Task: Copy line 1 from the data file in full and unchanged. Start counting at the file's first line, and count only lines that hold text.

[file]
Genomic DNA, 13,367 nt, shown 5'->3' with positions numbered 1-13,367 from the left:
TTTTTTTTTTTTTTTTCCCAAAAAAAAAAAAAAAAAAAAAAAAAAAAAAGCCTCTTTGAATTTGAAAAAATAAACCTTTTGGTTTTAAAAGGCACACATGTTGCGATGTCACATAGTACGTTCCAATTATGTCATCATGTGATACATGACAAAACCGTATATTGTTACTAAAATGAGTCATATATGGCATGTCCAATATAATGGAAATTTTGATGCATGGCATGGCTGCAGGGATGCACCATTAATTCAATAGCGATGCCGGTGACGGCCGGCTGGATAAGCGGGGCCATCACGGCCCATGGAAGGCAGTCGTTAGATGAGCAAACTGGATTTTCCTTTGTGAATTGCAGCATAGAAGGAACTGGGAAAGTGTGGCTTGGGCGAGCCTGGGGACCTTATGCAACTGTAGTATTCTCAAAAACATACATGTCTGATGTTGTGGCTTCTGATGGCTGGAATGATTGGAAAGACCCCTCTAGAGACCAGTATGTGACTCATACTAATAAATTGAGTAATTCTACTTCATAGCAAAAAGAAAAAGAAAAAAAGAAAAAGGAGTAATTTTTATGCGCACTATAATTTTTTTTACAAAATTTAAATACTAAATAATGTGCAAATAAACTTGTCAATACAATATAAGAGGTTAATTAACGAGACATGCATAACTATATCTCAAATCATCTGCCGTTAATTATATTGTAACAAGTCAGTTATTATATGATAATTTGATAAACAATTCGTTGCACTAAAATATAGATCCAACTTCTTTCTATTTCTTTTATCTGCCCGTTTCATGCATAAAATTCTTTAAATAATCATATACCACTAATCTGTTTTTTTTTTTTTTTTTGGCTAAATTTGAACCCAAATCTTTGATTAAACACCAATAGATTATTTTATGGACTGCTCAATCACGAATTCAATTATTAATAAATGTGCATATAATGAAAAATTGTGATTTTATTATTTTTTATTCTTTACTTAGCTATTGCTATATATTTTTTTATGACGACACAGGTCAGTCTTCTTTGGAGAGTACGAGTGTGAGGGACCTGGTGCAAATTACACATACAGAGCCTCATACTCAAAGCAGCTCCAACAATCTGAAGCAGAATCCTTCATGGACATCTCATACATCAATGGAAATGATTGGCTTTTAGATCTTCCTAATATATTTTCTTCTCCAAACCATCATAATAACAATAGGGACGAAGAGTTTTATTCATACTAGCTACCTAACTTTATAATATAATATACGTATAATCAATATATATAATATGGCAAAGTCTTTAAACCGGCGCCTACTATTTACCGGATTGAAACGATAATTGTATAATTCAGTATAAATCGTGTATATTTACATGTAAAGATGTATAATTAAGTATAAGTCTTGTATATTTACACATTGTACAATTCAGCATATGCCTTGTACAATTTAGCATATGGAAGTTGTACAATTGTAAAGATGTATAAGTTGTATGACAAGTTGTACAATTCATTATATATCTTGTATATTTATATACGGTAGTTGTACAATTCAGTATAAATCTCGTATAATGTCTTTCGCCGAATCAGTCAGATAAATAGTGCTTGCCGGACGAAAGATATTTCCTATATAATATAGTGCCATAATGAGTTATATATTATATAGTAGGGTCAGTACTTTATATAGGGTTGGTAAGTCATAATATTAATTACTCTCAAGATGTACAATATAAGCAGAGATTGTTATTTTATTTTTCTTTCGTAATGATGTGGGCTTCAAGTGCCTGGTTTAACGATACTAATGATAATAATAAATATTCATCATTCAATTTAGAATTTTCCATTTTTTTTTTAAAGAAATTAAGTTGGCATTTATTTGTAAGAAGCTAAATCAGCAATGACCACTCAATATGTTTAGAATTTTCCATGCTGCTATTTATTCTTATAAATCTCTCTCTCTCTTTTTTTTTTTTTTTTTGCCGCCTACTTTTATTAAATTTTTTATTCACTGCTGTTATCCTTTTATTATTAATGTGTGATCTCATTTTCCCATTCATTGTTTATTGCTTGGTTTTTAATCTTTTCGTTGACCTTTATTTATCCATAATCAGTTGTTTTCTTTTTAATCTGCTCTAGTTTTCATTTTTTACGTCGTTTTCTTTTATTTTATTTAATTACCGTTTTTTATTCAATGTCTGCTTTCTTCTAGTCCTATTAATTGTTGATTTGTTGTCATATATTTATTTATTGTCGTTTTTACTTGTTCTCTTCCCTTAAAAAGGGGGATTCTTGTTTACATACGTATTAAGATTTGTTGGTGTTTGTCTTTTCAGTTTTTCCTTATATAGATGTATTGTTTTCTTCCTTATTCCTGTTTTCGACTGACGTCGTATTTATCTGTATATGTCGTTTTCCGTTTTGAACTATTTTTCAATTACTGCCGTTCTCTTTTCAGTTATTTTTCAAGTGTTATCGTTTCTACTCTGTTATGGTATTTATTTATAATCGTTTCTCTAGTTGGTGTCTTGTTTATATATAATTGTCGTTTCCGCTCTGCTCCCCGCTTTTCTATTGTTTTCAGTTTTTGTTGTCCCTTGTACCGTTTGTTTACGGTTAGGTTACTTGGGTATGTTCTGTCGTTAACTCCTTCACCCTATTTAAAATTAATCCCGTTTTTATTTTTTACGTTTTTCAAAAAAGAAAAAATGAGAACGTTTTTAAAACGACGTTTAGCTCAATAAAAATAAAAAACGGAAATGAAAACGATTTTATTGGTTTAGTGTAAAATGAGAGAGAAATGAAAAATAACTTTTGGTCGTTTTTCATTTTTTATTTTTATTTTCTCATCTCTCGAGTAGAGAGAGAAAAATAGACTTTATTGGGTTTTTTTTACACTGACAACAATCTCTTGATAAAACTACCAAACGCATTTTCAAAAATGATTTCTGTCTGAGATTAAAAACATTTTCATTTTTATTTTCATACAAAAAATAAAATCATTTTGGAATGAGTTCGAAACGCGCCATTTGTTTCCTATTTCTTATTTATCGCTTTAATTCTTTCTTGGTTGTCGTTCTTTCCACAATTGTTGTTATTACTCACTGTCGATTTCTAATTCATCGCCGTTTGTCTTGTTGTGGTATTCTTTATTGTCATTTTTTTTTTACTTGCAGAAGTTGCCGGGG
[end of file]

Genomic DNA, 13,367 nt, shown 5'->3' with positions numbered 1-13,367 from the left: